William Shakespeare’s’ The Tragedy of Macbeth is a great representation of tragic heroes. Shakespeare takes this loving, imaginative, and ambitious tale and transforms it into this powerful story of good and evil. Throughout this play the wife of Macbeth, Lady Macbeth comes off as the loving wife who’s nice and caring. The people of the play never think of Lady Macbeth as anything other than good-hearted, and pleasant, but soon enough she becomes this mad woman who craves having power. Doing whatever means necessary to get and hold this power. Macbeth and Lady Macbeth do a wonderful job of fooling the people of Scotland into thinking of them as people they truly are not. Furthermore as the readers keep reading this tragedy they will soon learn that Lady Macbeth is evil.
In this time period tragic heroes are looked upon as someone who occupy a high status position, someone who is not perfect, one who’s downfall is somewhat their own fault, a person that realizes what they have done is wrong and dies at the end. Lady Macbeth having all these characteristics may have readers to see her as a hero and not evil. “What, will these hands ne’er be clean? No more o’ that, my lord, no more o’ that. You mar all with this starting” (V.i.45-47). Lady Macbeth is sleep walking and having nightmares about the wrong doing she has done, she is starting to feel guilty which is a sign of being a tragic hero. “The queen, my lord, is dead” (V.v.19-). By Lady Macbeth dying soon after she is enlightened at the end of the play, gives yet another example for someone to think of her as being a tragic hero.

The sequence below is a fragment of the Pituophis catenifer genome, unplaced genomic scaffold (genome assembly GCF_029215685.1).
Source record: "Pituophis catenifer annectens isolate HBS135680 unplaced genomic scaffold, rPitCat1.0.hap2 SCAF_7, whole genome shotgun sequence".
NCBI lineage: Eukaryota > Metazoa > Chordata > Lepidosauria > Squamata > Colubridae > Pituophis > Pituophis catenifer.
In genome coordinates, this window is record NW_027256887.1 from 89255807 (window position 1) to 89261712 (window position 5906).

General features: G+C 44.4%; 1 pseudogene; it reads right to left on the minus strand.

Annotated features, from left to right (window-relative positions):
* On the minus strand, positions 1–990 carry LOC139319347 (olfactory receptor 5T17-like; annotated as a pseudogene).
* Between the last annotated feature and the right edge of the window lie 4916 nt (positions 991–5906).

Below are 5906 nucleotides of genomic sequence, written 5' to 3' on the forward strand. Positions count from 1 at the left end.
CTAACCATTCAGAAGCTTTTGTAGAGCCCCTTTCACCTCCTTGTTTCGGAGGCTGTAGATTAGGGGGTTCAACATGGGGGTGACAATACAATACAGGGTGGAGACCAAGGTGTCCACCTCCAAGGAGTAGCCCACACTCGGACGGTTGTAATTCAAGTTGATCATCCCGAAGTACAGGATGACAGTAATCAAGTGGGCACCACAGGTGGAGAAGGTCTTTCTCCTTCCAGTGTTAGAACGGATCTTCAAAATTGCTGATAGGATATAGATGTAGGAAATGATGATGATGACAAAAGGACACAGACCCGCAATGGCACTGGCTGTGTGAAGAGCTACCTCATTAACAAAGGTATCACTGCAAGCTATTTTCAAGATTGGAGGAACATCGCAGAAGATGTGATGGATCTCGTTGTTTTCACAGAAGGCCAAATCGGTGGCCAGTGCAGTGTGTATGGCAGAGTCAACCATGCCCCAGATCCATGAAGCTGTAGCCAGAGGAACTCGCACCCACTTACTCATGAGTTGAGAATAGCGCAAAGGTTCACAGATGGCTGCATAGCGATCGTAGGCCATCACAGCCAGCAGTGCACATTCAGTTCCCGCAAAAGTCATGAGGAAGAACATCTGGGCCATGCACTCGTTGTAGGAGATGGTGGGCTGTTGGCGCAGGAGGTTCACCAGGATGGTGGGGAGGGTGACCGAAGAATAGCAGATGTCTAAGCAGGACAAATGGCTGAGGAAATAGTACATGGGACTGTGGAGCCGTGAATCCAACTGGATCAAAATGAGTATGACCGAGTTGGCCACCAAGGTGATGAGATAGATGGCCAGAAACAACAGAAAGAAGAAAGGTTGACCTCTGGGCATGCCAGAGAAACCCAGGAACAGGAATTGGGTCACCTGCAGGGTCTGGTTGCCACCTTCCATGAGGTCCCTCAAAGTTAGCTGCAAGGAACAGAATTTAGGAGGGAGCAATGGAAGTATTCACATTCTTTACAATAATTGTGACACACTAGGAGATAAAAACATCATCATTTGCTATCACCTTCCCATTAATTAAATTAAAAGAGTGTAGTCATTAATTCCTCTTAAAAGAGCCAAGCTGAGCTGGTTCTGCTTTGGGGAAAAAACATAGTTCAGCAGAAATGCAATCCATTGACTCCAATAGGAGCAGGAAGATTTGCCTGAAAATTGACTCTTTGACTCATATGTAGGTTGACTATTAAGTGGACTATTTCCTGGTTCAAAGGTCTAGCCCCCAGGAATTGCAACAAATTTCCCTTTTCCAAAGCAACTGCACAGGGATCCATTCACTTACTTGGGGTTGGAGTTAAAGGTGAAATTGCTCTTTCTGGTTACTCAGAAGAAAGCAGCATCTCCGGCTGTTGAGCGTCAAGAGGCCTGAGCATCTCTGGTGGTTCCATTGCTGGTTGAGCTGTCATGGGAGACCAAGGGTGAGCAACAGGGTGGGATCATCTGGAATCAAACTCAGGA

This deep, pitiless, unmerciful soliloquy by Lady Macbeth shows how evil she wants to become and what she is willing to do to become this. “Come, you spirits that tend on mortal thoughts, unsex me here, and fill me from the crown to the toe top-full of direct cruelty. Make thick my blood. Stop up th’ access and passage to remorse¬¬, that no compunctious visitings of nature shake fell purpose, nor keep peace between th’ effect and it. Come to my woman breasts and take my milk for gall”